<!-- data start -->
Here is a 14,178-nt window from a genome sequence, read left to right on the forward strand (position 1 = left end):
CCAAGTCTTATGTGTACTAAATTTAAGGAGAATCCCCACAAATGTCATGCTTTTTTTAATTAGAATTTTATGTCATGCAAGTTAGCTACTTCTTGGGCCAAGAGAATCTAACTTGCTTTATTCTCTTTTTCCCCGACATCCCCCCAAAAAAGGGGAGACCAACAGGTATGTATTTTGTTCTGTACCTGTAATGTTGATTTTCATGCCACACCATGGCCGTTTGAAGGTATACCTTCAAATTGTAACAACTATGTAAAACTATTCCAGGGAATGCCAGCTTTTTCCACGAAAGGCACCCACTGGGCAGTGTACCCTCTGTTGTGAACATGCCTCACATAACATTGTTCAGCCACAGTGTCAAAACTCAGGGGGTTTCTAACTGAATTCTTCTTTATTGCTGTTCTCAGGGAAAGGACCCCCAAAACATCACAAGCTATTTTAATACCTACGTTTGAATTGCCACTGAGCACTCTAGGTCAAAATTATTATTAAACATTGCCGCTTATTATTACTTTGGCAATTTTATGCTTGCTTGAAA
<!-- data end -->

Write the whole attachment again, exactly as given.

Here is a 14,178-nt window from a genome sequence, read left to right on the forward strand (position 1 = left end):
CCAAGTCTTATGTGTACTAAATTTAAGGAGAATCCCCACAAATGTCATGCTTTTTTTAATTAGAATTTTATGTCATGCAAGTTAGCTACTTCTTGGGCCAAGAGAATCTAACTTGCTTTATTCTCTTTTTCCCCGACATCCCCCCAAAAAAGGGGAGACCAACAGGTATGTATTTTGTTCTGTACCTGTAATGTTGATTTTCATGCCACACCATGGCCGTTTGAAGGTATACCTTCAAATTGTAACAACTATGTAAAACTATTCCAGGGAATGCCAGCTTTTTCCACGAAAGGCACCCACTGGGCAGTGTACCCTCTGTTGTGAACATGCCTCACATAACATTGTTCAGCCACAGTGTCAAAACTCAGGGGGTTTCTAACTGAATTCTTCTTTATTGCTGTTCTCAGGGAAAGGACCCCCAAAACATCACAAGCTATTTTAATACCTACGTTTGAATTGCCACTGAGCACTCTAGGTCAAAATTATTATTAAACATTGCCGCTTATTATTACTTTGGCAATTTTATGCTTGCTTGAAA